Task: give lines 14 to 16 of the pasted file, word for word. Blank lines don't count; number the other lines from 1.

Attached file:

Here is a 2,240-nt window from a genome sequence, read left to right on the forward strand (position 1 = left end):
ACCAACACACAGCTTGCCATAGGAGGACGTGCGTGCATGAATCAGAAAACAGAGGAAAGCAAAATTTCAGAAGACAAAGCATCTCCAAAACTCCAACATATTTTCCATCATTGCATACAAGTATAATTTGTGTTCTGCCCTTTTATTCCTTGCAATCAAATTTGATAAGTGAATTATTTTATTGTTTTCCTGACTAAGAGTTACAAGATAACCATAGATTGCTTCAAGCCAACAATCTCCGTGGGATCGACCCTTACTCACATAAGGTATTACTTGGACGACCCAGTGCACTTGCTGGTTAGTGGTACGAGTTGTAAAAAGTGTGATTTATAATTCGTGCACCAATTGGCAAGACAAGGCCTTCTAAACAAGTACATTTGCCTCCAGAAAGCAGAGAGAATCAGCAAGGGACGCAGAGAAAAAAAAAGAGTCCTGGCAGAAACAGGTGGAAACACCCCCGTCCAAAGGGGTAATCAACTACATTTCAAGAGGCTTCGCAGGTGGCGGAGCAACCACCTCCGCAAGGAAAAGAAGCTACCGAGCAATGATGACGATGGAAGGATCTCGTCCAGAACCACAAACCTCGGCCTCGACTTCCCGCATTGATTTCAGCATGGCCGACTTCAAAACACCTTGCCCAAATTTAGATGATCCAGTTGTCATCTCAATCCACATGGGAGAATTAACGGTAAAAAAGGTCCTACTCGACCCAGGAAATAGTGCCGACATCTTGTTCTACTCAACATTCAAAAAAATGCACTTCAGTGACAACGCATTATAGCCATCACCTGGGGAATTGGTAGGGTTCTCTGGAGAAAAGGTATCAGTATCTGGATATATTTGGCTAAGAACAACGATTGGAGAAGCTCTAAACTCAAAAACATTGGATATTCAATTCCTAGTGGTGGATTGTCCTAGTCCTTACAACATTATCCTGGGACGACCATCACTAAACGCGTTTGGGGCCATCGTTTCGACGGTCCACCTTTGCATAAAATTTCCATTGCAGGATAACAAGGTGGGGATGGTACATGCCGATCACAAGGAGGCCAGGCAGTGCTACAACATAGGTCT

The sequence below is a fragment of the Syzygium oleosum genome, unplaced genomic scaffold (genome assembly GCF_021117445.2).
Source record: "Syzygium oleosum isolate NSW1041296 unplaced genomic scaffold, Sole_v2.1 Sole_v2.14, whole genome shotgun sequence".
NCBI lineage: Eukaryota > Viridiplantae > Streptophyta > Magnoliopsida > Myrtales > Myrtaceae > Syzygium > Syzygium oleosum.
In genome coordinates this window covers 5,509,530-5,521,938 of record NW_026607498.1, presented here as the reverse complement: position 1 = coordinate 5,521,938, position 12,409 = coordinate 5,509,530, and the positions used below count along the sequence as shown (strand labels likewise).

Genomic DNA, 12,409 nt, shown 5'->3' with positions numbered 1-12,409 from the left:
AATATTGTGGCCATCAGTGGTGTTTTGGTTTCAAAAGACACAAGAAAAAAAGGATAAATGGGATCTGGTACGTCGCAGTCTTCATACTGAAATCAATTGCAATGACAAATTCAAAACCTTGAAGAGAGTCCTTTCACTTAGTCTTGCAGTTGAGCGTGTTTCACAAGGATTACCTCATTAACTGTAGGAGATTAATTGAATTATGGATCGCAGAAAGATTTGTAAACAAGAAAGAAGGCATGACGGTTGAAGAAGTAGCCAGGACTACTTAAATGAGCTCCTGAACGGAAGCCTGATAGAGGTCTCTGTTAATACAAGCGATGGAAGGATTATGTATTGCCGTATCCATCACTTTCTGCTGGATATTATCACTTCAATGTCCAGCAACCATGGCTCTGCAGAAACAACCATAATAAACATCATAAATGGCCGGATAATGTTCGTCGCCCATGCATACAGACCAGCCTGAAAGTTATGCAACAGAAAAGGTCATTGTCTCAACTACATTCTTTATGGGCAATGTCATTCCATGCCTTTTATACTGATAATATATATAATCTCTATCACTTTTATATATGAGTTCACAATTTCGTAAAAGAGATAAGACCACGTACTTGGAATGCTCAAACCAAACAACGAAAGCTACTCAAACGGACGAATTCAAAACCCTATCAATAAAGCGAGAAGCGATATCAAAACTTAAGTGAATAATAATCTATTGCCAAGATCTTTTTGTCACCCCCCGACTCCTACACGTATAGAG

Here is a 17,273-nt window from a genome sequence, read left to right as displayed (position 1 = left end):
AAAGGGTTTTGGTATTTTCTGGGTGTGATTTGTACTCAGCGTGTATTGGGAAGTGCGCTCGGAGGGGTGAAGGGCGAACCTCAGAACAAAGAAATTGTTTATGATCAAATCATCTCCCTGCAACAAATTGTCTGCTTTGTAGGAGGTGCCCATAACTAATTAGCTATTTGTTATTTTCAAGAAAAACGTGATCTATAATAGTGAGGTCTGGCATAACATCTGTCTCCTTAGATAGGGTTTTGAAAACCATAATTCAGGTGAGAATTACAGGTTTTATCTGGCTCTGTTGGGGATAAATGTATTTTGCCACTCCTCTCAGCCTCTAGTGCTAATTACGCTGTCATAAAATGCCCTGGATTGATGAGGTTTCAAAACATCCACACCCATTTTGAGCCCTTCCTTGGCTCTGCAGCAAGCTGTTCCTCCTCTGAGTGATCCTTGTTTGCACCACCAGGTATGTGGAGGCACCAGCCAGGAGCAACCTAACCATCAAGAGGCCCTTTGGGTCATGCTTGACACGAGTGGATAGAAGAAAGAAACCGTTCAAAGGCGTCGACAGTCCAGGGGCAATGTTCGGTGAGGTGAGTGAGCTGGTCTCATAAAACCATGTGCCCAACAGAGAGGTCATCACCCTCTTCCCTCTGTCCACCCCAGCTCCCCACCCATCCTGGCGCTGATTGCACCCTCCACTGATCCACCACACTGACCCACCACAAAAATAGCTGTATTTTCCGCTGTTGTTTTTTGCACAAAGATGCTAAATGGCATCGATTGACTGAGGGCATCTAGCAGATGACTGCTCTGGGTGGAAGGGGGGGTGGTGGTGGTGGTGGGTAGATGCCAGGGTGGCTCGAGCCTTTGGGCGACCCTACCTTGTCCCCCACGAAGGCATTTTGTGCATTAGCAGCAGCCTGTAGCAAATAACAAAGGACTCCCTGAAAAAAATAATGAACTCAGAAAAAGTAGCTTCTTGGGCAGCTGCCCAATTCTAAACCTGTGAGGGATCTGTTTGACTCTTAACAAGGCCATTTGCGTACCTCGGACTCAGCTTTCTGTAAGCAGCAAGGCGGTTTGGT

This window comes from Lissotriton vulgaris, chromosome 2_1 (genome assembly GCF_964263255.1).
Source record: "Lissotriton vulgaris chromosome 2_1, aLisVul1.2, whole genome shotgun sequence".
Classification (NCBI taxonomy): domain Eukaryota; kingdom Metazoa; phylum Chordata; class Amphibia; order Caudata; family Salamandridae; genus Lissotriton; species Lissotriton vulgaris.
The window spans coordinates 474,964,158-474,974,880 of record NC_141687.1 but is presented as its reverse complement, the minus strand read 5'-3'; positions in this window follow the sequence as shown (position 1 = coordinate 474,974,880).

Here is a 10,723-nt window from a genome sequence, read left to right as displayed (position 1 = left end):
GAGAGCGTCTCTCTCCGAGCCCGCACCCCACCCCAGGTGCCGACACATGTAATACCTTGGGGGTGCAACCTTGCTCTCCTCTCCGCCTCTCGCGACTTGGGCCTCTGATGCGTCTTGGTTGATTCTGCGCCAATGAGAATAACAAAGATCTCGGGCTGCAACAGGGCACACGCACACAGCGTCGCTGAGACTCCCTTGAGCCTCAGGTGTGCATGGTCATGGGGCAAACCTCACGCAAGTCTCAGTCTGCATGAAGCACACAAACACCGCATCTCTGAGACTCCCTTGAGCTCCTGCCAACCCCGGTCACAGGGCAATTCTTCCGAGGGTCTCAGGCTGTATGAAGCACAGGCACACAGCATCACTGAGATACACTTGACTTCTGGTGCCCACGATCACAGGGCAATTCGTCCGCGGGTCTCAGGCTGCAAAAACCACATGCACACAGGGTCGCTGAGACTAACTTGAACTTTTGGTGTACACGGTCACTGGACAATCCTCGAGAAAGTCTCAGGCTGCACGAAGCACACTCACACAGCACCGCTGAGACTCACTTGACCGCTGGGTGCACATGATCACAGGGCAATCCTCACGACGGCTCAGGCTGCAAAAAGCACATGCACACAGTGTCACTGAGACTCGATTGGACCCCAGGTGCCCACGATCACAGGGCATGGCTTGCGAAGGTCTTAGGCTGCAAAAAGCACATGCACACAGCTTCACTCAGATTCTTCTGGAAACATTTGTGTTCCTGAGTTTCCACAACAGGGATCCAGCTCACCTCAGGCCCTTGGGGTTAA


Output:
The window spans coordinates 474,964,158-474,974,880 of record NC_141687.1 but is presented as its reverse complement, the minus strand read 5'-3'; positions in this window follow the sequence as shown (position 1 = coordinate 474,974,880).

Here is a 10,723-nt window from a genome sequence, read left to right as displayed (position 1 = left end):
GAGAGCGTCTCTCTCCGAGCCCGCACCCCACCCCAGGTGCCGACACATGTAATACCTTGGGGGTGCAACCTTGCTCTCCTCTCCGCCTCTCGCGACTTGGGCCTCTGATGCGTCTTGGTTGATTCTGCGCCAATGAGAATAACAAAGATCTCGGGCTGCAACAGGGCACACGCACACAGCGTCGCTGAGACTCCCTTGAGCCTCAGGTGTGCATGGTCATGGGGCAAACCTCACGCAAGTCTCAGTCTGCATGAAGCACACAAACACCGCATCTCTGAGACTCCCTTGAGCTCCTGCCAACCCCGGTCACAGGGCAATTCTTCCGAGGGTCTCAGGCTGTATGAAGCACAGGCACACAGCATCACTGAGATACACTTGACTTCTGGTGCCCACGATCACAGGGCAATTCGTCCGCGGGTCTCAGGCTGCAAAAACCACATGCACACAGGGTCGCTGAGACTAACTTGAACTTTTGGTGTACACGGTCACTGGACAATCCTCGAGAAAGTCTCAGGCTGCACGAAGCACACTCACACAGCACCGCTGAGACTCACTTGACCGCTGGGTGCACATGATCACAGGGCAATCCTCACGACGGCTCAGGCTGCAAAAAGCACATGCACACAGTGTCACTGAGACTCGATTGGACCCCAGGTGCCCACGATCACAGGGCATGGCTTGCGAAGGTCTTAGGCTGCAAAAAGCACATGCACACAGCTTCACTCAGATTCTTCTGGAAACATTTGTGTTCCTGAGTTTCCACAACAGGGATCCAGCTCACCTCAGGCCCTTGGGGTTAA